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Staff at London Metropolitan University vote to strike over 165 job cuts

11 May 2015 | last updated: 10 December 2015

Staff at London Metropolitan University have voted to strike in protest over 165 job cuts.

Two thirds (67%) of UCU members who voted at the north London university backed strike action, while 71% supported action short of a strike.

UCU members will meet tomorrow (Tuesday) to discuss the next steps including strike action over the proposed job losses which will include academic and professional support staff. Members of sister union UNISON have taken part in a separate ballot which is due to close on Friday 22 May.

Staff and students are also set to lobby London Metropolitan University's board of governors tomorrow (Tuesday) from 4.30-6pm at Central House, 59-63 Whitechapel High Street, E1 7PF. They are calling on the university's governors to work with them to develop an alternative plan to help to grow the university to secure its future.

A petition against the job cuts has already received widespread support from signatories including politicians, union leaders, staff and students.  

Campaigners have highlighted the university has an exceptionally strong record in providing educational opportunities for some of the most disadvantaged groups in society. In 2012/13, half (50%) of its students were from minority ethnic communities, compared to just 16% of university students nationally. Just over half (52%) of London Metropolitan's full time undergraduate entrants that year were mature, compared to a quarter (23%) nationally. Half (51%) of London Metropolitan University's undergraduate entrants in 2012/13 were from the bottom four socio-economic groups, compared to just a third (33%) nationally.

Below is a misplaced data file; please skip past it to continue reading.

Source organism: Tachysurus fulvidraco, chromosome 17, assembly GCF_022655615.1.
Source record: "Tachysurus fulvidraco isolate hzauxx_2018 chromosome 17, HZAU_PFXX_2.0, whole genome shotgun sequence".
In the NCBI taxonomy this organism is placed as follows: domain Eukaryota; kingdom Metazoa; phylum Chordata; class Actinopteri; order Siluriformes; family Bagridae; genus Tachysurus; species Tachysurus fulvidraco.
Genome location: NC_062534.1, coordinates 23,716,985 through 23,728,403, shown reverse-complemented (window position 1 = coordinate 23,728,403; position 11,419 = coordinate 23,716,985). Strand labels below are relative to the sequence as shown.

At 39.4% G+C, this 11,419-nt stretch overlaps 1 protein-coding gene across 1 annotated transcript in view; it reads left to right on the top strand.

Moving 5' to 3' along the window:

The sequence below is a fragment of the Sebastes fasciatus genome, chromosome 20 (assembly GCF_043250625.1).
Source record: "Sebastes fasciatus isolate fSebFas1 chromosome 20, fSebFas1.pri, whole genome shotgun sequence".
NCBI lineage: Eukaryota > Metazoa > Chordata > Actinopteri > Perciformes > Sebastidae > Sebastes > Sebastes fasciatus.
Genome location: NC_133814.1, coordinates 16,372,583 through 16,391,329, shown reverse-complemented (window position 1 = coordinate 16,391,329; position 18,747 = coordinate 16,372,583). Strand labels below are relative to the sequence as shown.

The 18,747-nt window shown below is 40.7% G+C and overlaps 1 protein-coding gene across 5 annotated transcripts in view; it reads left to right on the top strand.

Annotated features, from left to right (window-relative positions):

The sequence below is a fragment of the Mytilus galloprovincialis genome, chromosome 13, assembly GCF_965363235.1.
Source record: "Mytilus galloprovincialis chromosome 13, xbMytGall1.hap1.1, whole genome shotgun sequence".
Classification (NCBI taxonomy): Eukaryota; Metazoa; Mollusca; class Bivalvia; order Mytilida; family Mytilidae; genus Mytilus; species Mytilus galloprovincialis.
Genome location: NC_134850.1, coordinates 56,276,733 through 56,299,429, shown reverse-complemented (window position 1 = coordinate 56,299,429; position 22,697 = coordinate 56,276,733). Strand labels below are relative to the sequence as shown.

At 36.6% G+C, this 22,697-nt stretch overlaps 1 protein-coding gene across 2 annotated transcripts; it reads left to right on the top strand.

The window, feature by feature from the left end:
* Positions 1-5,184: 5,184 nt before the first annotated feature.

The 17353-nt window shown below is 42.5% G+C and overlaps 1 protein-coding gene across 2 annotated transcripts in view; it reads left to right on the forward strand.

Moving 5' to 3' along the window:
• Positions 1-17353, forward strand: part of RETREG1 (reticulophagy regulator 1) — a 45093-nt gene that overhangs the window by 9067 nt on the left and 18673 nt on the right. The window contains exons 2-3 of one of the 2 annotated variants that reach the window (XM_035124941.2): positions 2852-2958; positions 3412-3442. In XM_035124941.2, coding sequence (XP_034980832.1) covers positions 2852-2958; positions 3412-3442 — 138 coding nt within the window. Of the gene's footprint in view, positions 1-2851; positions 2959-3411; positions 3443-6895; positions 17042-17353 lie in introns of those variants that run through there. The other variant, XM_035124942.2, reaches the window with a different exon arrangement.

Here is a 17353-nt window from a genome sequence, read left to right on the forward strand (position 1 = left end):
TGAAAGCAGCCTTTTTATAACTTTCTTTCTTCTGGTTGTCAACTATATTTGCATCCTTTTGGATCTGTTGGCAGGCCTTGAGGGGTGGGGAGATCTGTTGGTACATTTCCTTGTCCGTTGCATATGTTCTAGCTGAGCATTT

UCU regional official, Barry Jones, said: 'Our ballot result shows that many staff firmly believe making more cuts is the wrong direction for London Metropolitan University. This is an inner-city university with an outstanding record of bringing people from disadvantaged backgrounds into higher education. Far from further cutbacks, this university is in desperate need of investment to expand access to education. 

'We urgently call upon the university's leaders to turn away from a misguided strategy of shrinkage and job cuts and work with us to develop a plan that gives the university the best chance of survival and to thrive in the future. Nobody wants to be on strike and we remain open to sitting down to explore a better way forward than these job losses.'

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